The research findings are displayed graphically below:

graphBRM Historical Role Categories Recognized through LinkedIn®, June 2016
Business Relationship Management Institute


In our work to analyze the accuracy of the BRM DNA™ model, we first consider the common gateways of entry into the BRM role.

Provider roles (management or employee): 61%
Manager roles (provider/business/prior BRM role): 55%

We find these data points to be of particular interest when we look further into recognized skills and expertise for our BRM data set. Again, for recognized skills and expertise, we observe the following areas with their respective percentages:

  • Provider acumen: 43%
  • Leadership/management: 15%
  • Business acumen: 14%
  • Business process: 12%
  • Analysis: 5%
  • Strategy: 5%
  • Communication: 1%
  • Change: 1%
  • Business Relationship Management: .2%

We consider the quote from Albert Einstein, “The definition of genius is taking the complex and making it simple,” and believe it to be one of the leading skills of a successful BRM.

When paired with historic roles that frequently include visible leadership/management positions, the combination of provider acumen and leadership management lead us toward a skill set pairing that is critical to the success of a business relationship manager.

The first notable skill is a strong understanding of the provider and their processes, along with the organization’s project/portfolio strategies and requirements to convert ideas to reality successfully.

For example, a commonly recognized “Skills & Expertise” category was SDLC (software development lifecycle, a term used to describe the process of building and introducing new technology). When individuals are recognized for this skill, one interpretation might be that the recognition from peers is less about an industry-wide understanding of best practice/leading SDLC practices, and more about the individual’s ability to discuss and represent the key components and requirements of their organization’s specific SDLC to their partners.

We consider the quote from Albert Einstein, “The definition of genius is taking the complex and making it simple,”[4] and believe it to be one of the leading skills of a successful BRM, as validated by the 43% skill recognition of provider acumen. This deep understanding of provider processes, be it IT, HR, or Finance, paired with the ability to discuss this understanding with team members and business partners, appears to be key to the recognition of the skill. There are likely others in any given department with greater expertise in a particular provider area—SDLC, release management practices, succession planning, budgeting processes, and so on—but a successful BRM will be recognized for these skills by their business partners.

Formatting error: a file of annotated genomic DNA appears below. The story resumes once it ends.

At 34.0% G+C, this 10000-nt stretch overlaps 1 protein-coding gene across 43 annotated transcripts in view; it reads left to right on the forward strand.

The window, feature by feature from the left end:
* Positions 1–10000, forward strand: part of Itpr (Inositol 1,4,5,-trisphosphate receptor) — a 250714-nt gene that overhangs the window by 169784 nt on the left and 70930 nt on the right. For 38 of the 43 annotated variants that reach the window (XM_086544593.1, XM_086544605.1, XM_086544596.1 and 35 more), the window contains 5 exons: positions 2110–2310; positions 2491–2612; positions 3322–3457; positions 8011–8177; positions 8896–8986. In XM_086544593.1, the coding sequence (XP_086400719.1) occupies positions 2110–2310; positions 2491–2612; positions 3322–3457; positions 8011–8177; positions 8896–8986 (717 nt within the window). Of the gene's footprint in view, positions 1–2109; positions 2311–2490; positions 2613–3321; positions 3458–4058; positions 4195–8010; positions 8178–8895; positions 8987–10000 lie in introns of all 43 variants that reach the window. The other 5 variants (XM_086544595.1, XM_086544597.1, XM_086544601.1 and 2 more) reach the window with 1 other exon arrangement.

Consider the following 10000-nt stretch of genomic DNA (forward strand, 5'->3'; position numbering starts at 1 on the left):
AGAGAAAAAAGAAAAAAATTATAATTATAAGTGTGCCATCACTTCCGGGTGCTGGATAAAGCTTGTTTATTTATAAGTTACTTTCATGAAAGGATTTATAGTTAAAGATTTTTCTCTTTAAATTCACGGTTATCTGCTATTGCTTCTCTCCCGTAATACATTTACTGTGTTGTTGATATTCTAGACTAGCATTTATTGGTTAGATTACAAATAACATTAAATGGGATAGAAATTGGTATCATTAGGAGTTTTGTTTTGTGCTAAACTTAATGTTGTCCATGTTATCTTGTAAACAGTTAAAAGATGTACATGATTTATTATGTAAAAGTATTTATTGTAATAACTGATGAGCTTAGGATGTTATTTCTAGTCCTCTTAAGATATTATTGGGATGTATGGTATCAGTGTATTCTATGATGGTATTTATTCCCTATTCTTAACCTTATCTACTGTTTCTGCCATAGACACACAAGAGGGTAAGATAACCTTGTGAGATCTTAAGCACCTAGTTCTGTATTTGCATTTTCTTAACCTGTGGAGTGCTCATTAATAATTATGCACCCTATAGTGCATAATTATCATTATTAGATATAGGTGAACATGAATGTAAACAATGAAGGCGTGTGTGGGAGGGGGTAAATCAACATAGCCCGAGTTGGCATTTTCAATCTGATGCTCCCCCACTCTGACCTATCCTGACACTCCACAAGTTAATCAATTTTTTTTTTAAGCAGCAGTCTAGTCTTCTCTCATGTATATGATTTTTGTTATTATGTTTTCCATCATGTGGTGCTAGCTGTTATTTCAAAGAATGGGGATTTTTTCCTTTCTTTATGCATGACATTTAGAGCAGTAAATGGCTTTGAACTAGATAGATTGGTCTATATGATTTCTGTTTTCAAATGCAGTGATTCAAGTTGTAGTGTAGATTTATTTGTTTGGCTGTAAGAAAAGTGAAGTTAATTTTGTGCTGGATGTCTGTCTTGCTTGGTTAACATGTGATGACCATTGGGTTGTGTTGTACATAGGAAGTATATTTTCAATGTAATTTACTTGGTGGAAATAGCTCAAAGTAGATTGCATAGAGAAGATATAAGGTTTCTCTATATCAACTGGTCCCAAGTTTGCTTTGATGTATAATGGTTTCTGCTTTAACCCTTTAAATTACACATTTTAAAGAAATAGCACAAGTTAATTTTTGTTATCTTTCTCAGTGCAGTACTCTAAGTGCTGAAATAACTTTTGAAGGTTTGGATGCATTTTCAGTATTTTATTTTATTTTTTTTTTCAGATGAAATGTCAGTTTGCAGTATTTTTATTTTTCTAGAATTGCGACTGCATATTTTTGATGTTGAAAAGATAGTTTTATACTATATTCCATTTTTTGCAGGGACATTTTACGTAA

The second highest recognized skill set was leadership/management at 15%, but when we look to prior roles, we find that 55% of our BRM sampling included prior work in management. When we consider the impact of choosing individuals with previous management experience and higher-level leadership and then add other positions naturally perceived to be leader-type roles (such as “educator” or “consultant”), we find that 61% of the sample arrived to the BRM role with something in common. Our interpretation of this common thread is one of executive presence, a term representing a combination of perceived leadership factors.

Executive presence is a highly sought-after quality and has a variety of definitions. For the purpose of simplicity, we choose to reference Business Insider’s “7 Traits of Executive Presence, the Key to Winning People Over” by Jun Medalla[5] for a sense of how executive presence might be described. Medalla lists the seven traits as “composure, connection, charisma, confidence, credibility, clarity, and conciseness” (Ibid.).


Many of the traits of executive presence could be perceptions of our work as communicators. If we are unable to communicate effectively, we simply do not have what it takes to be an effective BRM.